WITH strict Covid-19 social distancing guidelines still in place, John Davoren has trained his famous sheepdogs at Caherconnell cashel fort in the Burren to demonstrate the concept.
It makes for interesting viewing in an online Facebook video for those who might be contemplating visiting the award-winning visitor attraction after it reopens next week. The Border collies separate the sheep into small groups and get them to stay there no matter what distractions there might be.
Farming in an area where his family has lived for centuries, John began training dogs, teaching a variety of dogs to work with both sheep and cattle when he was a teenager.
Unable to open for 2020 when the coronavirus pandemic put the country into lockdown, John now has everything at the ready to allow visitors walk through the ancient stone fort and see the sheepdog demonstrations without any worries of being too close to anybody else but family members.
His unique enterprise attracts people from all over the world as day visitors, but the importance of the 1,000-year-old ring fort has resulted in a collaboration with NUI Galway and colleges in the US to give accreditation to students for summer archaeological excavations. The students from the US, Canada, and as far away as Australia to come to Caherconnell engage in the field school, which has been in progress for several years.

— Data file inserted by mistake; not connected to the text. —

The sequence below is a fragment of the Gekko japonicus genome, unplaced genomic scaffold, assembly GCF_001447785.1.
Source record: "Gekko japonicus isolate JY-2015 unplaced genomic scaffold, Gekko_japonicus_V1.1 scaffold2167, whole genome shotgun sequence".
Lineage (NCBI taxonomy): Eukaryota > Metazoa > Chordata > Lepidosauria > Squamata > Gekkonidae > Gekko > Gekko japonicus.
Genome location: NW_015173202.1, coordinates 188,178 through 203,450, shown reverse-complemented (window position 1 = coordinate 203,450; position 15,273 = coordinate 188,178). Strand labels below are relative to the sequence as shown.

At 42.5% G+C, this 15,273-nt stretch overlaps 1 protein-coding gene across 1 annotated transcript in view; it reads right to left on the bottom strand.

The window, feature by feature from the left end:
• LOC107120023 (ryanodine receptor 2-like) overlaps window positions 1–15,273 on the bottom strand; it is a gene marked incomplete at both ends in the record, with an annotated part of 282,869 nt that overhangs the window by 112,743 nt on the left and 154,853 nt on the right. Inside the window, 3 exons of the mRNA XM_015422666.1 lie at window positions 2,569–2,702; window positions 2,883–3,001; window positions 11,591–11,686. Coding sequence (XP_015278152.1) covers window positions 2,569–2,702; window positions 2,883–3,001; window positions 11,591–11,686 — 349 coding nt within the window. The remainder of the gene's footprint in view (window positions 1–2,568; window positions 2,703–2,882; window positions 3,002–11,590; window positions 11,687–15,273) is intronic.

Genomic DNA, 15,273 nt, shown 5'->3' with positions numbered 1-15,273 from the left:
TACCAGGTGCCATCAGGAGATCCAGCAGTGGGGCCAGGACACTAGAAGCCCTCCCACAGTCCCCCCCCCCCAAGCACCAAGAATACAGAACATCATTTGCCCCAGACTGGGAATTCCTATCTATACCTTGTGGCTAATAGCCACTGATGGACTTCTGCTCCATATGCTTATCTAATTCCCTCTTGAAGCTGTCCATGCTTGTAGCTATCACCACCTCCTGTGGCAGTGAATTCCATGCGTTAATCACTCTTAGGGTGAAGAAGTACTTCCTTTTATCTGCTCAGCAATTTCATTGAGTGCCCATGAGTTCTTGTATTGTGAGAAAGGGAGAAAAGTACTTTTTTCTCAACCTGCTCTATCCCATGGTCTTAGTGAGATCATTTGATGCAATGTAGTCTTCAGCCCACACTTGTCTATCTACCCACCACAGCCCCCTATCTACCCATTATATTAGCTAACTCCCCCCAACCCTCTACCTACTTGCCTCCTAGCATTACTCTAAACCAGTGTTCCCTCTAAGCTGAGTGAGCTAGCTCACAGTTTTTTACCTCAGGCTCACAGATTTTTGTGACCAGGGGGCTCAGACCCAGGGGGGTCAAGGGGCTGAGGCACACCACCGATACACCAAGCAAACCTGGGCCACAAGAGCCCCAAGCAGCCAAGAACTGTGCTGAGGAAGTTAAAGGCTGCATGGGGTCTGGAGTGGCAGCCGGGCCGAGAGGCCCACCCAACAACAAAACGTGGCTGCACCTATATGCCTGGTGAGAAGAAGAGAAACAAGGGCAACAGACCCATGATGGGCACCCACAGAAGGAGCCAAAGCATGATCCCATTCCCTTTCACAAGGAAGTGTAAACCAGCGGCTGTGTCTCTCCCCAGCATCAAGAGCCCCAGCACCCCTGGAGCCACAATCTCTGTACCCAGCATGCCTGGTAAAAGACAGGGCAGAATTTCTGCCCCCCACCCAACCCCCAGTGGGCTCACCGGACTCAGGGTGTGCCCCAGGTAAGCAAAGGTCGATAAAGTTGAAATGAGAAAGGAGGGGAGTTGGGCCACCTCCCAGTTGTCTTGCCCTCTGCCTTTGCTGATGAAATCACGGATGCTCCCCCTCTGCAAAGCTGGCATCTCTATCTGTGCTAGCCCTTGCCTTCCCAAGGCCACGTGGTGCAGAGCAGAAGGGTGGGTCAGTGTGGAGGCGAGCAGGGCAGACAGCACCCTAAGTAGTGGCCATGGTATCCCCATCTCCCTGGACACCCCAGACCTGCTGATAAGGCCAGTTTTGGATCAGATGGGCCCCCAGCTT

“It good to be reopening but my business will be slashed by at least two-thirds. We had students booked for the summer field work schools but that’s gone; deposits have been refunded.
“The CIE tours are gone, European tours, Australian tours, all gone – 70% of our business. We’re now looking at the 30% staycation market and if we can add even two percent to that it would be a help,” he says.
John is adopting a very cautious approach on the restart. “We won’t be stocking fully in the shop or café until we see how things are going. We’re going to space out visits a bit more with all ticketing and an allocated time. There’re two viewing canopies now for the sheepdog demonstrations, so social distancing isn’t a problem.
“If there’ s a bit of a build up we can always direct people to the Pol na Bron dolmen a shot distance away. There won’t be any long waits anyway,” he says.
Meanwhile, John is critical in the delay in bringing high speed broadband to the area.
Broadband is becoming more and more important for the likes of me in the tourism industry because we are dealing with customers and contacts overseas. With a proper broadband service communication would be quicker and it would cope with bigger file size documents. Time is very important in business. This is important for people trying to run small business from home or working remotely,” John maintains.